Seniors’ health improving, but rates of depression, anxiety rising: U of M study

Manitoba seniors are staying physically healthy longer, but their mental health may be worsening, a massive study of health data by the Manitoba Centre for Health Policy (MCHP) at the University of Manitoba has found.

The study of more than 200,000 Manitoba seniors compared two periods of five years: 2005-2010 and 2010-2015. It found that seniors are living longer, experiencing fewer heart attacks or strokes, and staying longer in the community – that is, in a private home or retirement residence, not an institution such as a personal care home.  

“On average, at age 65, men can expect to live outside an institution until age 82, and women until age 85,” said the study’s lead author, Dr. Dan Chateau, assistant professor of community health sciences at the Max Rady College of Medicine in the Rady Faculty of Health Sciences.

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“ Until May 15, 2019, take part in the online consultation by sharing your ideas. We want to hear what sustainable development means to you, what you are doing to build a more sustainable and equitable Canada, and what can be done to advance progress on the 2030 Agenda, for a Canada where no one is left behind.

We want YOU to be a part of this important work! You can also follow us on Facebook and Twitter and join the #Can2030Agenda conversation.”

(And the link to our Govt link) to find out more.

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Combating ageism in the workplace

Like in most industrialized countries, the Canadian population is aging due to a low fertility rate and a longer life expectancy. The number of young workers entering the labour market is not offsetting the loss of older workers who are retiring, which is causing a labour shortage that is already being felt in many sectors.(1) As a result, recruiting experienced and skilled workers has become a challenge. No wonder companies are putting in place incentives to hire older workers or to retain older workers who are contemplating retirement. Governments are also involved in introducing fiscal measures to delay workers’ retirement or to encourage those in retirement to return to the labour market.(2)

Although there is a desperate need for experienced and skilled labour, older workers are facing challenges. In fact, many of them face stereotypes, prejudices and discrimination because of their age.(3) This phenomenon, known as ageism, is widespread and has adverse effects on the health and well-being of older workers, while marginalizing and excluding them. It can also have devastating impacts on the work climate and organizational productivity.(4) Can research evidence shed light on this phenomenon?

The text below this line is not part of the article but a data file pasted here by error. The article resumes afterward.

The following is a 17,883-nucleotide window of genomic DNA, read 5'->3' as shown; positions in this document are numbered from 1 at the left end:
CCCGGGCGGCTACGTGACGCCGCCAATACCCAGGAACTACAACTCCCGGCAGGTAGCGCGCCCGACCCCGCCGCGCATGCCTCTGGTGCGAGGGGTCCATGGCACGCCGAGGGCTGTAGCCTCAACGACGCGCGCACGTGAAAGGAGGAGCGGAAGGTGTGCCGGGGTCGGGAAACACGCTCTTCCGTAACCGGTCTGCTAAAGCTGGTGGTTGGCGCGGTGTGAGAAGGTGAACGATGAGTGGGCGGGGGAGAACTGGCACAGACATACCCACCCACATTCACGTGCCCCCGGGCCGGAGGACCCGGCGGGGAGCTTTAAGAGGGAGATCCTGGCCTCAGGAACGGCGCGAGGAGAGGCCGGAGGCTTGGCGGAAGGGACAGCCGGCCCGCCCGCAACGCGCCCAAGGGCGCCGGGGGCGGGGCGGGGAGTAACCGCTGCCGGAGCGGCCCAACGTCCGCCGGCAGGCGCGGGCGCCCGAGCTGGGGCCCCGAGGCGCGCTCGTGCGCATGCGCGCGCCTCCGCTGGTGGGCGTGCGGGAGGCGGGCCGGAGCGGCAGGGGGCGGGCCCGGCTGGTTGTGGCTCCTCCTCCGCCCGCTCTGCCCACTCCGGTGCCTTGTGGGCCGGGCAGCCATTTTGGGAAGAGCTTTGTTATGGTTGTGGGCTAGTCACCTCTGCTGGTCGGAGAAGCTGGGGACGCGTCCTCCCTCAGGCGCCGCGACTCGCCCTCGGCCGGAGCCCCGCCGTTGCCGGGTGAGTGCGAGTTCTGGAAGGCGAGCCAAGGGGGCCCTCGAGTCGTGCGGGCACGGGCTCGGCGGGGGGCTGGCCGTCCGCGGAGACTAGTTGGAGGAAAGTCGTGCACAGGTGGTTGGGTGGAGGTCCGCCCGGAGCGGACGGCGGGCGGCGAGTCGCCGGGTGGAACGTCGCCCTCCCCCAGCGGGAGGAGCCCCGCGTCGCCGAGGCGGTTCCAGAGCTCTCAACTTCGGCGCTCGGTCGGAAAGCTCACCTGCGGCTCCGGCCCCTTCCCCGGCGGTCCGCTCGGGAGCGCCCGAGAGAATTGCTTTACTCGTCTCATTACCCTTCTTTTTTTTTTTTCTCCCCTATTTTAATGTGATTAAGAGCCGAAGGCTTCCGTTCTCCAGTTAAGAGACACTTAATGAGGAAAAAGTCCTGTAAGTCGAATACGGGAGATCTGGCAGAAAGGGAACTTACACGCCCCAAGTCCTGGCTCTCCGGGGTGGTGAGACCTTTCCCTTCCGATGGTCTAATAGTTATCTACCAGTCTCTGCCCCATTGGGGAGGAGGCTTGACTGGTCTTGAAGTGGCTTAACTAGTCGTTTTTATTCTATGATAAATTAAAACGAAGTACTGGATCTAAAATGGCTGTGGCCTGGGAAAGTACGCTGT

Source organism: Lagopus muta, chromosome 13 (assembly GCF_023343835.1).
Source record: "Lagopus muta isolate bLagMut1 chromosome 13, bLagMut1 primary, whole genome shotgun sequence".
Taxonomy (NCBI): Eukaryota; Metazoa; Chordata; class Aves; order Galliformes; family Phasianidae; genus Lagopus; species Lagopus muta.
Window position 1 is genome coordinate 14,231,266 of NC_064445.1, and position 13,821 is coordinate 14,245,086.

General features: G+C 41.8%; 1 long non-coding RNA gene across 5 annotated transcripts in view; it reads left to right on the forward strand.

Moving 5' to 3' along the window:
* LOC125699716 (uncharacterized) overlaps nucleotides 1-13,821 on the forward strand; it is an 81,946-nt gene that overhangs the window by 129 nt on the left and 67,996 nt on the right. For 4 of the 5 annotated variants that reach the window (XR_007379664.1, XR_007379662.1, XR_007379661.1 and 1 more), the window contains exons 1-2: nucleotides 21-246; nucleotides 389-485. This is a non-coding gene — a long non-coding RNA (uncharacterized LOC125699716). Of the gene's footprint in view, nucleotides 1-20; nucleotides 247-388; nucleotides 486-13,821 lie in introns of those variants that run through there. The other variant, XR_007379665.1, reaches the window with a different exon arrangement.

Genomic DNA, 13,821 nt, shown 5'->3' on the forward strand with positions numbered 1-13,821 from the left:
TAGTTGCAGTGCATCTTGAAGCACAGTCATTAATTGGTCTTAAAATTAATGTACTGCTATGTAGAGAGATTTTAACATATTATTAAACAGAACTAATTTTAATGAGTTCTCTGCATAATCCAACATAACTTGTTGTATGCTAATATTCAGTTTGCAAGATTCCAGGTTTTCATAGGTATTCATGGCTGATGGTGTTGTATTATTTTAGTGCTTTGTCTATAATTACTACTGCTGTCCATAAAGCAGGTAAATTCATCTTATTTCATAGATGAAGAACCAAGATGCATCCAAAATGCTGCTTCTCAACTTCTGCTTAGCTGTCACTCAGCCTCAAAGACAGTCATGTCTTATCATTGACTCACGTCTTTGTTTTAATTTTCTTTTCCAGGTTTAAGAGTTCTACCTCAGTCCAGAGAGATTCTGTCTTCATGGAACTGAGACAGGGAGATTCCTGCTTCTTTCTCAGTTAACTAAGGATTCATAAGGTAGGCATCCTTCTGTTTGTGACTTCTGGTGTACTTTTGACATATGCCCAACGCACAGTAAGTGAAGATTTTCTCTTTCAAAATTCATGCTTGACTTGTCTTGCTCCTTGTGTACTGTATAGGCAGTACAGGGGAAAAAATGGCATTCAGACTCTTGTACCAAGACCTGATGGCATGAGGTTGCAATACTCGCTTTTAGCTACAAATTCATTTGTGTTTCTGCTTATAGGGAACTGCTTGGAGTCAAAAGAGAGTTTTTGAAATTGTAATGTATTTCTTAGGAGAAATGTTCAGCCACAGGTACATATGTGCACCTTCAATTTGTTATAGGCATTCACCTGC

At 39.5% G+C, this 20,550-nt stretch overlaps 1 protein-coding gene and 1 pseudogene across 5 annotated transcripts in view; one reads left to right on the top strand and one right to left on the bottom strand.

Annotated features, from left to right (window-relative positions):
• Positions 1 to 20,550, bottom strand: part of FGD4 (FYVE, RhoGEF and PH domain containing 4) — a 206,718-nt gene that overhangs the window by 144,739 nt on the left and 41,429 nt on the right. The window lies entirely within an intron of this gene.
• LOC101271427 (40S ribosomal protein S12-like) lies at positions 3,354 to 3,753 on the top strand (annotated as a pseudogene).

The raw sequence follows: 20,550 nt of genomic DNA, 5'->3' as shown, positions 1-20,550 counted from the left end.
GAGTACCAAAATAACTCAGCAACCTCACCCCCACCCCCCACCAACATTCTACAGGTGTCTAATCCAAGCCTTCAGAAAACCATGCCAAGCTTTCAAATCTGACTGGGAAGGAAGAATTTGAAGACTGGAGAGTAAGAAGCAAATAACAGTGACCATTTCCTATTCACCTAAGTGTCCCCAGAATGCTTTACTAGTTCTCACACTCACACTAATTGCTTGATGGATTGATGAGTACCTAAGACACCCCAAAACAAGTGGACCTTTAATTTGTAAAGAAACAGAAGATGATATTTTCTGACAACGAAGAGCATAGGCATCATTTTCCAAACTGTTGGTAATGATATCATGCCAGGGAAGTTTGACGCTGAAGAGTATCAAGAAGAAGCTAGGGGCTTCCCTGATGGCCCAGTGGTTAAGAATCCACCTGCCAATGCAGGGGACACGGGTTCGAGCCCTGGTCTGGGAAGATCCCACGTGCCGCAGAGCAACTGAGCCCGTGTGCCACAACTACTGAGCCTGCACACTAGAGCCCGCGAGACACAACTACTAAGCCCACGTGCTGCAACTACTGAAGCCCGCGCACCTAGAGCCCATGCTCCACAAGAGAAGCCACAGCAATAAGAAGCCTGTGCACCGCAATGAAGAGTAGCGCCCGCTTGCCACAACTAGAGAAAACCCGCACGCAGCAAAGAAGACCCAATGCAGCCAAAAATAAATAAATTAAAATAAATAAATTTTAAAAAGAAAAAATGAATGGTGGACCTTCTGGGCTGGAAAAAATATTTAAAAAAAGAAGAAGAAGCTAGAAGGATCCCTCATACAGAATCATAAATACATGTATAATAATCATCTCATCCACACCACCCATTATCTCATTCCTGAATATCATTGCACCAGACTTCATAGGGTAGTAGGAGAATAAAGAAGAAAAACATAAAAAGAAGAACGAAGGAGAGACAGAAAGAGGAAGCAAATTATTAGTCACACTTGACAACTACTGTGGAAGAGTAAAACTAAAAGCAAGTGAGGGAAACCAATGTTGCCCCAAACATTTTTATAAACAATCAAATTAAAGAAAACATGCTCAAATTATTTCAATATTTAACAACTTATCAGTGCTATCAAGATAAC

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Canada Pension Plan Gets New Attention

The Government recognizes that after a lifetime of hard work, seniors deserve dignified and secure retirements. That’s why we are making changes to the Canada Pension Plan (CPP). On January 1, 2019, the Government of Canada implemented reforms to enhance the CPP to help Canadians enjoy greater financial security. These new measures will provide more money to Canadians when they retire so that they can worry less about their future. What do the CPP enhancements mean? The amounts Canadians pay into the plan will gradually rise between 2019 and 2025. This will help ensure workers and employers can adjust to the modest increase in contributions. Enhanced benefits will gradually grow over time as Canadians work and contribute to the CPP enhancement. For young workers entering the workforce now, the CPP enhancement will increase their maximum CPP retirement pension by approximately 50 percent. This means workers will receive higher benefits in exchange for making higher contributions. Who is affected? The changes will aim to help young workers and future workers the most. Each year of contributions to the enhanced CPP will further increase benefits for workers of all ages. The CPP enhancement will provide more retirement income to all those who work and contribute in 2019 or later. Additional improvements to the CPP Five additional CPP improvements have also taken effect January 1, 2019, providing further support to parents, people with disabilities, young survivors, and families of deceased low-income workers. These improvements do not require any further change in contributions. The newly reformed Survivor’s Pension eliminates age-based reductions and ensures every survivor whose deceased spouse/partner made sufficient CPP contributions will be eligible for a survivor’s pension. Before this change, survivors who did not have dependent children had their survivor’s pension reduced or eliminated, based on their age. Now, anyone under age 35 will be eligible to receive the pension immediately. They previously would have had to wait to age 65 to receive a survivor’s pension. It is estimated that about 40,000 individuals will benefit from this change, about half of them being young survivors who would become eligible to receive their survivor’s pension before age 65. The Child Rearing Provision supports parents who stop working or reduce their work hours to become the primary caregiver to their young children. In each year while a child is under the age of seven, the CPP enhancement would “drop in” an amount equal to the parent’s average earnings during the five years prior to the birth or adoption of the child¬—if that amount is higher than their actual earnings during that period. This increases the pensions of parents who reduce their income to take care of their children. The Disability Benefit supports contributors by “dropping in” earnings for the years when they received the CPP disability pension. This increases retirement pensions for individuals with severe and prolonged disabilities. The Death Benefit is now a flat rate benefit of $2,500. This means that the estates of all eligible contributors will receive the same amount, regardless of actual earnings. The new Post Retirement Disability Benefit supports people with disabilities collecting an early retirement pension up to the age of 65. Beneficiaries who meet the same medical and contributory requirements as for the CPP disability pension will become eligible for the flat-rate portion of the disability benefit ($496.36 in 2019) in addition to the early retirement pension they are already receiving. Initiatives like these support the Government’s overall commitment to strengthen the middle class and help those working hard to join it.